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Botany by Canoe

Center botanists survey Rio Grande Wild and Scenic River

Field of bluebonnets and other blooms ABOVE: Canoes on the bank of the Rio Grande. Photo courtesy of Damon Waitt.

While many botanists choose their careers for love of the outdoors, even the most hands-on of modern-day botany jobs usually don’t require much in the way of roughing it. Wildflower Center senior botanist and director Damon Waitt, Ph.D., says the opposite was true of a May river exhibition by canoe he and colleagues took to the Rio Grande Wild and Scenic River for the purpose of surveying plants there for the National Park System.

“Of our excursions, this by far put us in the most remote location,” says Waitt, who spent one cold night with his arm extended outside of his tent to keep it from hitting him in the face beneath the pressure of gusty winds. “We were five to eight hours away from rescue. We had to bring in everything that we needed – if it was forgotten, there was no way to get it,” says Waitt.

This is the fourth time that the National Park Service (NPS) has relied upon the Wildflower Center’s botanical expertise to observe, identify and survey plants within its park system. Over the past two years, Center botanists have traveled to Padre Island National Seashore, Big Bend National Park and Lake Amistad Recreation Area under the auspices of the NPS Inventory & Monitoring Program.

The information they compile from their travels helps NPS land managers monitor park ecosystems to better understand their dynamic nature and integrate the vegetation inventories into their planning, management, and decision-making. Knowing where native plants or a rare plant community occur or where there are large infestations of invasive plants can inform land management decisions. NPS plans to conduct vegetation surveys at more than 270 parks with significant natural resources within its system.

Waitt set out for the Rio Grande with the Center’s plant conservation team (Dr. Karen Clary, Minnette Marr and Jessica Strickland) along with site manager Philip Schulze and nursery manager Sean Watson. The journey began in Big Bend National Park where Clary and Marr could access the river by road. Despite being stranded one night in their vehicle due to flash flooding, the in-park survey went off without a hitch.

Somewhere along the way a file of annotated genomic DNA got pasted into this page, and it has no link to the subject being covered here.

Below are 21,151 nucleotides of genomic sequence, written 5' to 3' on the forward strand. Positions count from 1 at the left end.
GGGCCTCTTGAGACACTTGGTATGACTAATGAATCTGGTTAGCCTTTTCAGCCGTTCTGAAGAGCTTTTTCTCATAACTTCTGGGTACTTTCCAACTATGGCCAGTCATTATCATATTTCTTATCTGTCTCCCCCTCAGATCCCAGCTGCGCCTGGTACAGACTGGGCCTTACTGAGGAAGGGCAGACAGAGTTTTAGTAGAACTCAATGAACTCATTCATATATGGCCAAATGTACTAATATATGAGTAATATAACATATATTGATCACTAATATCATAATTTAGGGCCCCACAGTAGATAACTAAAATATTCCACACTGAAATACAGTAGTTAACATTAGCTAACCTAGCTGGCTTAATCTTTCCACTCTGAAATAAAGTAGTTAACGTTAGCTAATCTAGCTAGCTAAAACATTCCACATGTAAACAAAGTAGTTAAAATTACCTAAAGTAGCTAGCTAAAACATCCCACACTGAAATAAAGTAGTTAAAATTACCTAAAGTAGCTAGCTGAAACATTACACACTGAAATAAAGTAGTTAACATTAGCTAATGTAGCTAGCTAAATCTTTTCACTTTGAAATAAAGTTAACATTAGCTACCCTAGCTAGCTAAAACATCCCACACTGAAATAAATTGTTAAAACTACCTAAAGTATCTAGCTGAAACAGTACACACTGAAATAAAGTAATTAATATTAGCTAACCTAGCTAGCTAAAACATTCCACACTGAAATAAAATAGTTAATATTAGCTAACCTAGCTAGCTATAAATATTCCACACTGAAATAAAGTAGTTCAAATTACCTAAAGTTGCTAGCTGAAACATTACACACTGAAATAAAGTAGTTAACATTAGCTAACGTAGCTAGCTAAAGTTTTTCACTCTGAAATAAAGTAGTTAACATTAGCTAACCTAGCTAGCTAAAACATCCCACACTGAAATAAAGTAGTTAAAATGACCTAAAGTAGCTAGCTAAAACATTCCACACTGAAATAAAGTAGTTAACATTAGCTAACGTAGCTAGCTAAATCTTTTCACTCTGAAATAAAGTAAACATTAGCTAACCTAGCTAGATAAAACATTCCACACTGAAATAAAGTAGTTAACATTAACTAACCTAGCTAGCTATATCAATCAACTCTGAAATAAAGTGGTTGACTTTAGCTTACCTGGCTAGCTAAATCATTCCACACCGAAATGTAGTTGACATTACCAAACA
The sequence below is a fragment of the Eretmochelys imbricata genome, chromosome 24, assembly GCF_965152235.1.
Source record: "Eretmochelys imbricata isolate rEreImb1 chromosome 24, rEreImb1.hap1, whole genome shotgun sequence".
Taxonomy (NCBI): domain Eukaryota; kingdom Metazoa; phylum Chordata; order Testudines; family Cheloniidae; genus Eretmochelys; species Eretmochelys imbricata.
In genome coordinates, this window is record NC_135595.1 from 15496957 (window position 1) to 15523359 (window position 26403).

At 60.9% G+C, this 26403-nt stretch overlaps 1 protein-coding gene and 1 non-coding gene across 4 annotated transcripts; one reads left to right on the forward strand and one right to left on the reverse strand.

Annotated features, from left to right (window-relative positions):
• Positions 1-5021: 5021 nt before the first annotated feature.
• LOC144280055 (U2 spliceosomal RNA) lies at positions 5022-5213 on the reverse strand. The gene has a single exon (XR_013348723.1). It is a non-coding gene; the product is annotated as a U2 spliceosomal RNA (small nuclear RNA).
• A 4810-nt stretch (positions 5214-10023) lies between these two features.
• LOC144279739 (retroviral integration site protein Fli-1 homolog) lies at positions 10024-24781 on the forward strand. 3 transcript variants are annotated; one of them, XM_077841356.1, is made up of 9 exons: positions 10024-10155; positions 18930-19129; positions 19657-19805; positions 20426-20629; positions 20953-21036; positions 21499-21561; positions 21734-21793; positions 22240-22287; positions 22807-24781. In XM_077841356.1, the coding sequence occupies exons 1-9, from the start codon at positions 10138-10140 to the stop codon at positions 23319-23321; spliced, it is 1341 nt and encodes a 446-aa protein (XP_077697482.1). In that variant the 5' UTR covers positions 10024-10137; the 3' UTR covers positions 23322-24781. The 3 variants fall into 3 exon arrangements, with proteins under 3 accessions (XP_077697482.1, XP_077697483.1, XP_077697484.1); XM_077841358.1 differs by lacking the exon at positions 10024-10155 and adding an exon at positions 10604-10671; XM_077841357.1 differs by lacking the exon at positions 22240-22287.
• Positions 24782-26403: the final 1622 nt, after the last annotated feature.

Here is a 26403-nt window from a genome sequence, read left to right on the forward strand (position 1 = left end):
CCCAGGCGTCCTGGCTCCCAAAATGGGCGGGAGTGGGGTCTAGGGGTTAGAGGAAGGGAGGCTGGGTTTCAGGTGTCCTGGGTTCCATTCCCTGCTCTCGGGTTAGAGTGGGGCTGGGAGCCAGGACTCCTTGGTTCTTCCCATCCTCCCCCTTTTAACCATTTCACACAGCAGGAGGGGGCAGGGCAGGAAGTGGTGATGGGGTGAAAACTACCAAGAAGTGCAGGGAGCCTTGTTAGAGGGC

Field of bluebonnets and other blooms ABOVE: The survey team, from left: Lowery, Waitt, Strickland, Hens, Manning, Schulze, Watson. Photo courtesy of Damon Waitt.
The bulk of the survey was done by canoe, with the Center staff multitasking as botanists, navigators, paddlers, and cooks. Also along were Patty Manning of Sul Ross University who lent strong West Texas botany expertise, river guide Jack Lowery, who brought his wild river savvy, and NPS River Ranger Doug Hens, who added security.

The group canoed about 10-12 miles a day, 72 miles total over seven days. “It’s one thing to be good at identifying plants,” says Waitt. “It’s another thing to be good at canoeing.”

They prepared in advance a list of plants they expected to see along the route. Sean Watson says that there were a few surprises – the biggest of which was finding Texas pistache (Pistacia mexicana). “You don't find those in nature very often in Texas so this was cool to see even though it was on the Mexican side of the river. In San Francisco canyon, we also encountered the largest mountain laurel I have ever seen, with a trunk that measured about 40 inches in circumference.”

They saw a lot of canyon grape (Vitis arizonica) and annual native tobacco (Nicotiana repanda) and a beautiful yellow rock nettle (Eucnide bartoniodes) as well as a showy bicolor mustard (Nerisyrenia camporum) that was present on many of the survey plots. Watson says they started seeing the grape at about the same time they began encountering Berlandier ash (Fraxinus berlandieriana) -- a tree in the olive family that grows to about 30 feet.

South Texas map courtesy of the National Park Service ABOVE: Map of South Texas showing the location of Rio Grande Wild and Scenic River. Image courtesy of NPS.gov.
The crew paid particular attention to seeps and hanging gardens because they are rare and the plant communities differ from those on riverbanks.

Most surprising was how pervasive the invasive species were. Jessica Strickland says, “We knew that there would be giant cane, tree tobacco and Bermuda grass, but the extent of them was overwhelming.” The team was glad to know NPS personnel and volunteers were attempting to control giant cane at the same time they were on the river.

Just as these botanists’ expertise is an asset to NPS, so are these field-based opportunities to the Wildflower Center. “In addition to supporting our conservation programs, these opportunities allow our plant botanists and horticulturists to enhance their skills in the field while familiarizing themselves with these plants,” says Waitt. “We can return to these areas to collect seed for our conservation programs, and the exposure helps build our reputation as a scientific organization. The quality of our work is such that we are being sought out directly by NPS when a need arises.”

A few trips are planned for the coming year including an upcoming return trip to Padre Island National Seashore to survey plants not surveyed when wildfires interrupted a trip last summer and an expedition to Guadalupe Mountains National Park. Word is that trip will be by burro.

Story by Christina Kosta Procopiou

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